<em n:else>not available</em>

The n:else attribute can also be used in conjunction with n:ifset, n:foreach, n:try, n:ifcontent, and n:ifchanged.

{/if $cond}

You may be surprised that the expression in the {if} condition can also be specified in the end tag. This is useful in situations where we do not yet know the value of the condition when tag is opened. Let's call it a deferred decision.

For example, we start listing a table with records from the database, and only after completing the report do we realize that there was no record in the database. So we put condition in the end tag {/if} and if there is no record, none of it will be printed:

	<h1>Printing rows from the database</h1>

	{foreach $resultSet as $row}
{/if isset($row)}

Handy, isn't it?

You can also use {else} in the deferred condition, but not {elseif}.

{ifset} {elseifset}

See also {ifset block}

Use the {ifset $var} condition to determine if a variable (or multiple variables) exists and has a non-null value. It's actually the same as if (isset($var)) in PHP. Like any pair tag, this can be written in the form of n:attribute, so let's show it in example:

<meta name="robots" content={$robots} n:ifset="$robots">


{ifchanged} checks if the value of a variable has changed since the last iteration in the loop (foreach, for, or while).

If we specify one or more variables in the tag, it will check if any of them have changed and prints the contents accordingly. For example, the following example prints the first letter of a name as a heading each time it changes when listing names:

{foreach ($names|sort) as $name}
	{ifchanged $name[0]} <h2>{$name[0]}</h2> {/ifchanged}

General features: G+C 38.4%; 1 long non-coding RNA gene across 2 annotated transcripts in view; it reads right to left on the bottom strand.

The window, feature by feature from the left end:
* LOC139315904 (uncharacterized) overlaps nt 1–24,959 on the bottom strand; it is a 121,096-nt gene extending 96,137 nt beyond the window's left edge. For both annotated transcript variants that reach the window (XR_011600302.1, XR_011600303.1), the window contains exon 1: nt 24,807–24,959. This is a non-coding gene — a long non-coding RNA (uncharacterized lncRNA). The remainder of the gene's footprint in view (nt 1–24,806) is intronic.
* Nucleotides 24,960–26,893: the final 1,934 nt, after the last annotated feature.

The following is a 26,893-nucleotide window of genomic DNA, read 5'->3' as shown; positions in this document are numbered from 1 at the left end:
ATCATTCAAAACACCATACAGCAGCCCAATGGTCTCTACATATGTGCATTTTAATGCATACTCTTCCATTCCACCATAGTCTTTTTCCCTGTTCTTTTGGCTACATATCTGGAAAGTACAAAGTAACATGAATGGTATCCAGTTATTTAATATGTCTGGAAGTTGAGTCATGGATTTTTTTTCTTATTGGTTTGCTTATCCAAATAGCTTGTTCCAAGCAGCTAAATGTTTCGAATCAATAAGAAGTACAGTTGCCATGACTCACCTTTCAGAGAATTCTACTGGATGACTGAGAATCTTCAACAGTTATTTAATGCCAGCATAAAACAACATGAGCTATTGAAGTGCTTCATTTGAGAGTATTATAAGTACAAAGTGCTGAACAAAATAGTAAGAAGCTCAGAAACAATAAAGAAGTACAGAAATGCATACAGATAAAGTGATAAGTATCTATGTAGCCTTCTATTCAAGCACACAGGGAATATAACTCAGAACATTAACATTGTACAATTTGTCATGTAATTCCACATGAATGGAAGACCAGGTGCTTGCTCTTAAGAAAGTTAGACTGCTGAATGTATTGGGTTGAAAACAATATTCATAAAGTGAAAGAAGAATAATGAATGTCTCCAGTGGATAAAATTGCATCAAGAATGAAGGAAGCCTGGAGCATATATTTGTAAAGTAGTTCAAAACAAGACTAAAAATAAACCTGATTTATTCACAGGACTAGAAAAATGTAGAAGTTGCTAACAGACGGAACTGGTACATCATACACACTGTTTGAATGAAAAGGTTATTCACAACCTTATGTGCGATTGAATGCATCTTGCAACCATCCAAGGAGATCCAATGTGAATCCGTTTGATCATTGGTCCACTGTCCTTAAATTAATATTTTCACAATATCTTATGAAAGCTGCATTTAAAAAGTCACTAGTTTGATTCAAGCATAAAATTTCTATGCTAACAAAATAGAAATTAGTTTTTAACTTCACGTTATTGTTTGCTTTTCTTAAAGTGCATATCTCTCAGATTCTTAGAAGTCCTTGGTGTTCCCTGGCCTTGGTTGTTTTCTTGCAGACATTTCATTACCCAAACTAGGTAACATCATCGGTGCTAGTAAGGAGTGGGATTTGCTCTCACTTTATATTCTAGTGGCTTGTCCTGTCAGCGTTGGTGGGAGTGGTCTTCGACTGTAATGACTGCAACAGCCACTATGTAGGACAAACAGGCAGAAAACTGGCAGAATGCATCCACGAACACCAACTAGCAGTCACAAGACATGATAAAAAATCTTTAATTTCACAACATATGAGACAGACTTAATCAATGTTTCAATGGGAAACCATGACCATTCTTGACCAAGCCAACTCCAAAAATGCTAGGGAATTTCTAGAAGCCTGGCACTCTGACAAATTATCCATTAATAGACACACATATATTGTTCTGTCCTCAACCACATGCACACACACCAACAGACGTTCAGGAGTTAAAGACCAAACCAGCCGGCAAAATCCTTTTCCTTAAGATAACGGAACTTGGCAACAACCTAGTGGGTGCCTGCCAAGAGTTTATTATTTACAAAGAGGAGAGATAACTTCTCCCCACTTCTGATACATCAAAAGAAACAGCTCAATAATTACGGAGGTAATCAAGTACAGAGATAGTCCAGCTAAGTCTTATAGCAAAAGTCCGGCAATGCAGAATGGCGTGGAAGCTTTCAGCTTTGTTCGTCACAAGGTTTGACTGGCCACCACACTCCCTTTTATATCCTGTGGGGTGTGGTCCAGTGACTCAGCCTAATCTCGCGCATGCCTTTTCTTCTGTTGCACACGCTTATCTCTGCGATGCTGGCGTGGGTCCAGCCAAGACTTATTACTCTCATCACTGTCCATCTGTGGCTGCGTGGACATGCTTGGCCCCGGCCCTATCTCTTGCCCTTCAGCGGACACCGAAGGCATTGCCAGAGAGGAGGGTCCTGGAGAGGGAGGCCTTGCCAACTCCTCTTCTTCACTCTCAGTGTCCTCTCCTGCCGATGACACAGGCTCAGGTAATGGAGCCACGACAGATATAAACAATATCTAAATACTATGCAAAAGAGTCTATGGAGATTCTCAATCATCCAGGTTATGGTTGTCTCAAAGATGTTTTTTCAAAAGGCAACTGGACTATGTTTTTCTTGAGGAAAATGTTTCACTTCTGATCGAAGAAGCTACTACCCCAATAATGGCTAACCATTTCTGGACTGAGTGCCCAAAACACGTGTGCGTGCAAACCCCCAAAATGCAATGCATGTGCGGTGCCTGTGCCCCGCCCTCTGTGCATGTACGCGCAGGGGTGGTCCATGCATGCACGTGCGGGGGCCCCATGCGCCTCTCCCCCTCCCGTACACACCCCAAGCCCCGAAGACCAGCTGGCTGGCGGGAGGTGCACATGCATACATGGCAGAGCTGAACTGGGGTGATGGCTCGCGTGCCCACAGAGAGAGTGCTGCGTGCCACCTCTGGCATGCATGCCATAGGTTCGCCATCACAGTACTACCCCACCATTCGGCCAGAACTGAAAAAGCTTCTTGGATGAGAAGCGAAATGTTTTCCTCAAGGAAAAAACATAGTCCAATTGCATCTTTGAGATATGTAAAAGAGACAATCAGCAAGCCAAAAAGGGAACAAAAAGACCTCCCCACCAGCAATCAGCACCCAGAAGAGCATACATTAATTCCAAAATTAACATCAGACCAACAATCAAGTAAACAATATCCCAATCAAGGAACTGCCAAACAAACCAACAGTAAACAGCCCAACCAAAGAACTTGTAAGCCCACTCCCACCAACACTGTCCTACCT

However, if no argument is given, the rendered content itself will be checked against its previous state. This means that in the previous example, we can safely omit the argument in the tag. And of course we can also use n:attribute:

{foreach ($names|sort) as $name}
	<h2 n:ifchanged>{$name[0]}</h2>


You can also include a {else} clause inside the {ifchanged}.

{switch} {case} {default}

Compares value with multiple options. This is similar to the switch structure you know from PHP. However, Latte improves it:

  • uses strict comparison (===)
  • does not need a break

So it is the exact equivalent of the match structure that PHP 8.0 comes with.

{switch $transport}
	{case train}
		By train
	{case plane}
		By plane

Clause {case} can contain multiple values separated by commas:

{switch $status}
{case $status::New}<b>new item</b>
{case $status::Sold, $status::Unknown}<i>not available</i>


In Latte, all the loops you know from PHP are available to you: foreach, for and while.


You write the cycle exactly the same way as in PHP:

{foreach $langs as $code => $lang}

In addition, he has some handy tweaks that we will talk about now.

For example, Latte checks that created variables do not accidentally overwrite global variables of the same name. This will save you when you assume that $lang is the current language of the page, and you don't realize that foreach $langs as $lang has overwritten that variable.